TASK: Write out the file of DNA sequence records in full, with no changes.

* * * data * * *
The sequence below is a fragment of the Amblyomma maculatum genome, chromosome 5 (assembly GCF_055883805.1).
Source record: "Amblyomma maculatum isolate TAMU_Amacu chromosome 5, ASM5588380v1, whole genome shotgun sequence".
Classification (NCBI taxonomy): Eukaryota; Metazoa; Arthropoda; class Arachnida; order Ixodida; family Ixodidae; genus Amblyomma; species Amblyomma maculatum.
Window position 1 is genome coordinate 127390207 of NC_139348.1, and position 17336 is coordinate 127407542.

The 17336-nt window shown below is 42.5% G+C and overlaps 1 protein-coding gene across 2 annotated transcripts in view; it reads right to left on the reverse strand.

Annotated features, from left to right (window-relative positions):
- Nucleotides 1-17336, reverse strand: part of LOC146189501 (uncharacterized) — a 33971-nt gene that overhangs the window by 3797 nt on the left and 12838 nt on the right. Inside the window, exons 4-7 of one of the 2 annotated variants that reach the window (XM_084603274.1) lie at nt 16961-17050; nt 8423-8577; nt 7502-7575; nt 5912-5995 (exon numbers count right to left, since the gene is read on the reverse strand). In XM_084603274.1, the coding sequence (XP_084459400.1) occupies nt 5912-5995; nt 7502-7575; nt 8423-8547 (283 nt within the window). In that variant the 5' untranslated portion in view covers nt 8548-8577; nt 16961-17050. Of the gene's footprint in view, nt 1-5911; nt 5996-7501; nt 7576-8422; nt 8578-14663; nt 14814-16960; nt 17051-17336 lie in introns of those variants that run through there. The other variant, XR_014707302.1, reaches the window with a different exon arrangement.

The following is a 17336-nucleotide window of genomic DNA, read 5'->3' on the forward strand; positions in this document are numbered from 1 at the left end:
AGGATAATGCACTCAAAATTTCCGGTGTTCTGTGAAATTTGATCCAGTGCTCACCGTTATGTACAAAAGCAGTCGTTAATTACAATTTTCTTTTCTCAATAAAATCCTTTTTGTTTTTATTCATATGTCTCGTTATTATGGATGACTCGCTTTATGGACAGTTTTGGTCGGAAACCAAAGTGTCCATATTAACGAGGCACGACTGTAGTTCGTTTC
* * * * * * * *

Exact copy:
The sequence below is a fragment of the Amblyomma maculatum genome, chromosome 5 (assembly GCF_055883805.1).
Source record: "Amblyomma maculatum isolate TAMU_Amacu chromosome 5, ASM5588380v1, whole genome shotgun sequence".
Classification (NCBI taxonomy): Eukaryota; Metazoa; Arthropoda; class Arachnida; order Ixodida; family Ixodidae; genus Amblyomma; species Amblyomma maculatum.
Window position 1 is genome coordinate 127390207 of NC_139348.1, and position 17336 is coordinate 127407542.

The 17336-nt window shown below is 42.5% G+C and overlaps 1 protein-coding gene across 2 annotated transcripts in view; it reads right to left on the reverse strand.

Annotated features, from left to right (window-relative positions):
- Nucleotides 1-17336, reverse strand: part of LOC146189501 (uncharacterized) — a 33971-nt gene that overhangs the window by 3797 nt on the left and 12838 nt on the right. Inside the window, exons 4-7 of one of the 2 annotated variants that reach the window (XM_084603274.1) lie at nt 16961-17050; nt 8423-8577; nt 7502-7575; nt 5912-5995 (exon numbers count right to left, since the gene is read on the reverse strand). In XM_084603274.1, the coding sequence (XP_084459400.1) occupies nt 5912-5995; nt 7502-7575; nt 8423-8547 (283 nt within the window). In that variant the 5' untranslated portion in view covers nt 8548-8577; nt 16961-17050. Of the gene's footprint in view, nt 1-5911; nt 5996-7501; nt 7576-8422; nt 8578-14663; nt 14814-16960; nt 17051-17336 lie in introns of those variants that run through there. The other variant, XR_014707302.1, reaches the window with a different exon arrangement.

The following is a 17336-nucleotide window of genomic DNA, read 5'->3' on the forward strand; positions in this document are numbered from 1 at the left end:
AGGATAATGCACTCAAAATTTCCGGTGTTCTGTGAAATTTGATCCAGTGCTCACCGTTATGTACAAAAGCAGTCGTTAATTACAATTTTCTTTTCTCAATAAAATCCTTTTTGTTTTTATTCATATGTCTCGTTATTATGGATGACTCGCTTTATGGACAGTTTTGGTCGGAAACCAAAGTGTCCATATTAACGAGGCACGACTGTAGTTCGTTTC